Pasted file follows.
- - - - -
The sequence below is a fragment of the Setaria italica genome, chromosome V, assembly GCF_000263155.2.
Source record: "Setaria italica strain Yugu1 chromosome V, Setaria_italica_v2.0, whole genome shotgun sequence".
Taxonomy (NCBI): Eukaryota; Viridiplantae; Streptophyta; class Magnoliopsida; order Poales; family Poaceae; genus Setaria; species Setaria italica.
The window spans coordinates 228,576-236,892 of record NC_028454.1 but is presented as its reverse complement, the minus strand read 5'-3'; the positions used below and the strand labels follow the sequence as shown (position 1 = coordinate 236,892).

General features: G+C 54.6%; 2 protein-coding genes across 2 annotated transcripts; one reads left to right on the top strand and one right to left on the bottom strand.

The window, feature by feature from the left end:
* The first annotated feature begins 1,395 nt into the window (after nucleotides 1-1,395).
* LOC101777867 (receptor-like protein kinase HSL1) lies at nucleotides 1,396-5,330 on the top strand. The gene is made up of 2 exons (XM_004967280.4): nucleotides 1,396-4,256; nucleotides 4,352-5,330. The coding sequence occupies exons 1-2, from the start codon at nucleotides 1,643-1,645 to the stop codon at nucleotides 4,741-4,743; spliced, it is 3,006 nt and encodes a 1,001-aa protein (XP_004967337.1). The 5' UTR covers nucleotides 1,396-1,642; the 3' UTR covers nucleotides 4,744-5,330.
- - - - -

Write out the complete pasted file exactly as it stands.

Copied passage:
The sequence below is a fragment of the Setaria italica genome, chromosome V, assembly GCF_000263155.2.
Source record: "Setaria italica strain Yugu1 chromosome V, Setaria_italica_v2.0, whole genome shotgun sequence".
Taxonomy (NCBI): Eukaryota; Viridiplantae; Streptophyta; class Magnoliopsida; order Poales; family Poaceae; genus Setaria; species Setaria italica.
The window spans coordinates 228,576-236,892 of record NC_028454.1 but is presented as its reverse complement, the minus strand read 5'-3'; the positions used below and the strand labels follow the sequence as shown (position 1 = coordinate 236,892).

General features: G+C 54.6%; 2 protein-coding genes across 2 annotated transcripts; one reads left to right on the top strand and one right to left on the bottom strand.

The window, feature by feature from the left end:
* The first annotated feature begins 1,395 nt into the window (after nucleotides 1-1,395).
* LOC101777867 (receptor-like protein kinase HSL1) lies at nucleotides 1,396-5,330 on the top strand. The gene is made up of 2 exons (XM_004967280.4): nucleotides 1,396-4,256; nucleotides 4,352-5,330. The coding sequence occupies exons 1-2, from the start codon at nucleotides 1,643-1,645 to the stop codon at nucleotides 4,741-4,743; spliced, it is 3,006 nt and encodes a 1,001-aa protein (XP_004967337.1). The 5' UTR covers nucleotides 1,396-1,642; the 3' UTR covers nucleotides 4,744-5,330.